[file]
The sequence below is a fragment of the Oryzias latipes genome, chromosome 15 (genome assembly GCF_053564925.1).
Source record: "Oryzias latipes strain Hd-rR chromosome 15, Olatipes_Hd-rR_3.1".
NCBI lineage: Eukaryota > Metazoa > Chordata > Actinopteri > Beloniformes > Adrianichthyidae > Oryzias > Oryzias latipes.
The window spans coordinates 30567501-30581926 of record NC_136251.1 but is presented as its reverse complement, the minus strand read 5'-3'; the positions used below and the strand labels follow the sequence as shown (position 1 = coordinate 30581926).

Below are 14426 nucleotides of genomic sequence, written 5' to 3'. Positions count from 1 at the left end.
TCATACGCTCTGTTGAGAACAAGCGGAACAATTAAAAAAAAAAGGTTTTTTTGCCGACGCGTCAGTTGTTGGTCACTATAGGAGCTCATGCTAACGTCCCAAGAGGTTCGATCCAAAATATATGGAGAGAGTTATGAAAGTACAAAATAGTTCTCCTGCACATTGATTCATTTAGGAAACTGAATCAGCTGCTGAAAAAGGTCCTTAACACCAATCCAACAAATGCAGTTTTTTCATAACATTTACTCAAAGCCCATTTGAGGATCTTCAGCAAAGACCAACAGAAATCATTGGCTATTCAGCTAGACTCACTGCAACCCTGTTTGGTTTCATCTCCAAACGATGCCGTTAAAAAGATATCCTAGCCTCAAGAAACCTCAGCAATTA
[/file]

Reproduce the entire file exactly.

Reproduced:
The sequence below is a fragment of the Oryzias latipes genome, chromosome 15 (genome assembly GCF_053564925.1).
Source record: "Oryzias latipes strain Hd-rR chromosome 15, Olatipes_Hd-rR_3.1".
NCBI lineage: Eukaryota > Metazoa > Chordata > Actinopteri > Beloniformes > Adrianichthyidae > Oryzias > Oryzias latipes.
The window spans coordinates 30567501-30581926 of record NC_136251.1 but is presented as its reverse complement, the minus strand read 5'-3'; the positions used below and the strand labels follow the sequence as shown (position 1 = coordinate 30581926).

Below are 14426 nucleotides of genomic sequence, written 5' to 3'. Positions count from 1 at the left end.
TCATACGCTCTGTTGAGAACAAGCGGAACAATTAAAAAAAAAAGGTTTTTTTGCCGACGCGTCAGTTGTTGGTCACTATAGGAGCTCATGCTAACGTCCCAAGAGGTTCGATCCAAAATATATGGAGAGAGTTATGAAAGTACAAAATAGTTCTCCTGCACATTGATTCATTTAGGAAACTGAATCAGCTGCTGAAAAAGGTCCTTAACACCAATCCAACAAATGCAGTTTTTTCATAACATTTACTCAAAGCCCATTTGAGGATCTTCAGCAAAGACCAACAGAAATCATTGGCTATTCAGCTAGACTCACTGCAACCCTGTTTGGTTTCATCTCCAAACGATGCCGTTAAAAAGATATCCTAGCCTCAAGAAACCTCAGCAATTA